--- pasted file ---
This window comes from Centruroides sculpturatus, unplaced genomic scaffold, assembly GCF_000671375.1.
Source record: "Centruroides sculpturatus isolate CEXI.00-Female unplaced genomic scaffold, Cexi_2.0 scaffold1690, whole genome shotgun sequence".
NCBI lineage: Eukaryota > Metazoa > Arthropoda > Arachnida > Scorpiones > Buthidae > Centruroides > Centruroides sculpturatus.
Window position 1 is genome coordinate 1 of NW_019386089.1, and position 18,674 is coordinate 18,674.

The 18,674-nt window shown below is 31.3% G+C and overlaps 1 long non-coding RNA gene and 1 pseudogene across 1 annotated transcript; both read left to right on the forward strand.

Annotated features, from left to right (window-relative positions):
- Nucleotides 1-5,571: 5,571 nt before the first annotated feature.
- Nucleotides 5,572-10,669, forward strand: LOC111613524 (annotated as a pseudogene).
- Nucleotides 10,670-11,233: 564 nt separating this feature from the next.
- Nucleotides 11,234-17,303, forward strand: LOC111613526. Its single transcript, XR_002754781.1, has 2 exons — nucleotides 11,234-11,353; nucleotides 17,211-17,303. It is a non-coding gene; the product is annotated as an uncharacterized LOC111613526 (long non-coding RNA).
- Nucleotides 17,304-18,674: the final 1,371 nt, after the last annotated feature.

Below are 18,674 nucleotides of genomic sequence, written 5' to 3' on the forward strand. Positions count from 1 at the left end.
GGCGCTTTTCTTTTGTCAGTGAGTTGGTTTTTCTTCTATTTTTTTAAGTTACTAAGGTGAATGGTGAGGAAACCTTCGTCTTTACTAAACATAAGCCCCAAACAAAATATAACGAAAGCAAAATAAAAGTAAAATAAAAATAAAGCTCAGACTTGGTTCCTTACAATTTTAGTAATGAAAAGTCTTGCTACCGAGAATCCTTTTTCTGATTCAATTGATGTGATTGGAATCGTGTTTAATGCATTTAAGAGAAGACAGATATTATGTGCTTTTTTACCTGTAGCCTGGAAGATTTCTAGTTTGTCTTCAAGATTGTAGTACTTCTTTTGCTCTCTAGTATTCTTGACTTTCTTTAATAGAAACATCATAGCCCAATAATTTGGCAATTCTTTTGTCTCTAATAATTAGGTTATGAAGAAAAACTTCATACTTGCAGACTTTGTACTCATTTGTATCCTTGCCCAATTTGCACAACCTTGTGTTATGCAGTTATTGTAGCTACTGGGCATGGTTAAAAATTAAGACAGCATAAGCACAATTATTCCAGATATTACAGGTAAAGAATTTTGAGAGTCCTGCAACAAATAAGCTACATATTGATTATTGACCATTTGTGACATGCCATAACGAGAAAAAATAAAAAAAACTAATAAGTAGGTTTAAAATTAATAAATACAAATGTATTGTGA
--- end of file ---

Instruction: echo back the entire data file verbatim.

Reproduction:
This window comes from Centruroides sculpturatus, unplaced genomic scaffold, assembly GCF_000671375.1.
Source record: "Centruroides sculpturatus isolate CEXI.00-Female unplaced genomic scaffold, Cexi_2.0 scaffold1690, whole genome shotgun sequence".
NCBI lineage: Eukaryota > Metazoa > Arthropoda > Arachnida > Scorpiones > Buthidae > Centruroides > Centruroides sculpturatus.
Window position 1 is genome coordinate 1 of NW_019386089.1, and position 18,674 is coordinate 18,674.

The 18,674-nt window shown below is 31.3% G+C and overlaps 1 long non-coding RNA gene and 1 pseudogene across 1 annotated transcript; both read left to right on the forward strand.

Annotated features, from left to right (window-relative positions):
- Nucleotides 1-5,571: 5,571 nt before the first annotated feature.
- Nucleotides 5,572-10,669, forward strand: LOC111613524 (annotated as a pseudogene).
- Nucleotides 10,670-11,233: 564 nt separating this feature from the next.
- Nucleotides 11,234-17,303, forward strand: LOC111613526. Its single transcript, XR_002754781.1, has 2 exons — nucleotides 11,234-11,353; nucleotides 17,211-17,303. It is a non-coding gene; the product is annotated as an uncharacterized LOC111613526 (long non-coding RNA).
- Nucleotides 17,304-18,674: the final 1,371 nt, after the last annotated feature.

Below are 18,674 nucleotides of genomic sequence, written 5' to 3' on the forward strand. Positions count from 1 at the left end.
GGCGCTTTTCTTTTGTCAGTGAGTTGGTTTTTCTTCTATTTTTTTAAGTTACTAAGGTGAATGGTGAGGAAACCTTCGTCTTTACTAAACATAAGCCCCAAACAAAATATAACGAAAGCAAAATAAAAGTAAAATAAAAATAAAGCTCAGACTTGGTTCCTTACAATTTTAGTAATGAAAAGTCTTGCTACCGAGAATCCTTTTTCTGATTCAATTGATGTGATTGGAATCGTGTTTAATGCATTTAAGAGAAGACAGATATTATGTGCTTTTTTACCTGTAGCCTGGAAGATTTCTAGTTTGTCTTCAAGATTGTAGTACTTCTTTTGCTCTCTAGTATTCTTGACTTTCTTTAATAGAAACATCATAGCCCAATAATTTGGCAATTCTTTTGTCTCTAATAATTAGGTTATGAAGAAAAACTTCATACTTGCAGACTTTGTACTCATTTGTATCCTTGCCCAATTTGCACAACCTTGTGTTATGCAGTTATTGTAGCTACTGGGCATGGTTAAAAATTAAGACAGCATAAGCACAATTATTCCAGATATTACAGGTAAAGAATTTTGAGAGTCCTGCAACAAATAAGCTACATATTGATTATTGACCATTTGTGACATGCCATAACGAGAAAAAATAAAAAAAACTAATAAGTAGGTTTAAAATTAATAAATACAAATGTATTGTGA